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How to understand the Google My Business Audit

Helen Barnes -

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In this overview, we will explain how to understand the results of your Google My Business Audit report. 

Contents

 1) Summary tab

       a) Business Details
       b) Reviews
       c) Duplicates
       d) NAP Comparison
       e) Other Ranking Factors

2) Keyword tabs

        a) Keyword table
        b) Citation matrix
       c) Top 5 categories

3) Add Google Insights

Once complete, a GMB Audit will look like this:

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You can find the report by clicking “SEO Tools” in the top navigation bar, then click “Google My Business”. It is also accessible within the Location’s sidebar menu, as shown above.

1) Summary tab

When you first open the GMB Audit you will see the Summary tab. This shows data pulled in from your Google My Business (GMB) account.

At the top right you can see the selected search location:

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Underneath the search location you will also see the date when the report has last been run.

a) Business Details

The first section shows all of the Business Details from the GMB profile.

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It contains the following information:

 NAP Data: This shows the name, address, and phone number. It also shows the website and chosen business category. This is all critical information to be aware of within the location’s GMB account.

 Opening Hours: This is important for local businesses to keep up to date.

 Photos: This shows how many photos are being displayed on the GMB account.

 b) Reviews

 Underneath the Business Details section, you’ll see various tabs. The first is ‘Reviews’ and the report will show this information by default.

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This shows the total number of reviews on the GMB account and also gives the average star rating.

review_data.png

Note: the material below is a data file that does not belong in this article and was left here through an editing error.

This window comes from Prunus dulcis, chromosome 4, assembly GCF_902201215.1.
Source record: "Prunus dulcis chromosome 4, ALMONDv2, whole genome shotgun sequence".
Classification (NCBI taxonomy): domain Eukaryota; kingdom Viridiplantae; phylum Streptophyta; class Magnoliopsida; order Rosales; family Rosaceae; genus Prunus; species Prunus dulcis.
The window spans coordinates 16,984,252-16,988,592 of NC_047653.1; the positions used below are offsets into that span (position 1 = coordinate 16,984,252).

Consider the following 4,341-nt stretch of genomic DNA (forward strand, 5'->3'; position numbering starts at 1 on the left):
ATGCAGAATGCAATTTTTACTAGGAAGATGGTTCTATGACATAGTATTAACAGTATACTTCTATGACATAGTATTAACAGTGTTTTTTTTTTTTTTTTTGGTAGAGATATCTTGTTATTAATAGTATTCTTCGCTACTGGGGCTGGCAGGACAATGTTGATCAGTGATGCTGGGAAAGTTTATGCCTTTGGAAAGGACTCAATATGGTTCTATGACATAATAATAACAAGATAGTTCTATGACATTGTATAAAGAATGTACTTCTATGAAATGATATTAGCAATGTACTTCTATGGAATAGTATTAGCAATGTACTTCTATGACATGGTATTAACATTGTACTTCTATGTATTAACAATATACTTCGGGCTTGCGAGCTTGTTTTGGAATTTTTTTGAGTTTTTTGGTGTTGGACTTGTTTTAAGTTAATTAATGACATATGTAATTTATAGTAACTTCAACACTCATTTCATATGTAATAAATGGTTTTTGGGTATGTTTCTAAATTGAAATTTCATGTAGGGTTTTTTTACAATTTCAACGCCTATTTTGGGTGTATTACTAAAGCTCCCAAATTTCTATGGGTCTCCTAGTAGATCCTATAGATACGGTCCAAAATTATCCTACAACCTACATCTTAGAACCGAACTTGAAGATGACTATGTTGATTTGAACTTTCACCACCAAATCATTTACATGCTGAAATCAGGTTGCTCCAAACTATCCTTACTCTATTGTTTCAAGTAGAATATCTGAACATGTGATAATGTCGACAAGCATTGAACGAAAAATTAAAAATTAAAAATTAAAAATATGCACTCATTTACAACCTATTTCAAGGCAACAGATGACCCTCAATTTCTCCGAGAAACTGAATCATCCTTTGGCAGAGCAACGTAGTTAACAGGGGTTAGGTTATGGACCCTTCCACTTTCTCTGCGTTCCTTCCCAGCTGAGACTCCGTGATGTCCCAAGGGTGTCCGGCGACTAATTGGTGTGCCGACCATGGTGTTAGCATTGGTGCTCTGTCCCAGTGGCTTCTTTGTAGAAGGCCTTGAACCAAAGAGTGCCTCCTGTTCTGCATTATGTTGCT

There is a table below showing the 5 most recent reviews. Here you will see the feedback left from the reviewer, the date the review was left and the star rating. The ‘View Review’ button links out to the review.

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c) Duplicates

This section will flag if any duplicate GMB accounts have been detected for this location.

If any duplicates are found this table will show the name, address, phone number, whether the profile is verified, the website URL, and you will have the option to add an Action if needed.

 d) NAP Comparison

This table compares the name, address and phone number used on your Google listing with the details supplied to us when the report was set up. This helps you to keep NAP data consistent, which is an important part of Local SEO.

 

The NAP comparison table will show the source, name, address, postcode, and phone number.

 e) Other Ranking Factors

This table looks at additional local ranking identifiers on your Google listing and on your website. These are considered to be among the most important local search ranking factors. See the 2018 Local Search Ranking Factors survey.

other_ranking_factors.png


We ask these key questions:

Is the phone number local? We ask this because having a local number if possible is beneficial for Local SEO.

Is the city name/state code used in the landing page’s ‘title’ tag? Having a specific location in the title tag has been proven to help Local SEO.

The table shows the results of this so that you may investigate further if needed:

ranking_factor_table.png

2) Keyword tabs 

Each keyword that is added in the report’s settings will have its own tab here. Each tab will give the same types of information for each keyword, as follows:

 a) Keyword table

 We display a table of the top 10 companies who are ranking for each keyword in your chosen search location.

 The Location which is the subject of the report will always be at the top of this list to help you to compare its performance to those in the top 10.

 

Rank: This shows where the business is ranking for the keyword and search location.

Business Name: This is the business name as it appears on the GMB account.

Verified: This will show a green tick or a red cross depending on if it is a verified GMB account.

Citations: This pulls in citations using Google to identify listings, and performs a real-time lookup of citations each time the report runs. It will not match the Citation Tracker report, as that has a far more complex and dedicated process for identifying citations which uses an extended list of searches, APIs and filters. The Citation Tracker also stores and reuses citations from one report run to the next, rather than performing a fresh citation look-up each time.

Top Citations: This shows the percentage of how many of the citations found are “top citations” which are citations that have more value. You can see more in the Citations Matrix which is the section below.

Links: This shows how many links are found on the website listed under the GMB account. If this is very high it usually means they have connected their Facebook or another social media page. We gather this data through Moz.

Linking Domains: Total linking root domains count taken from Moz.

Website Authority: Authority score is similar to ‘Page Rank’. This score is a measure of the ‘rankabillity’ of a website that considers over 150 different SEO signals. The higher the Authority score the higher the potential ranking of a website.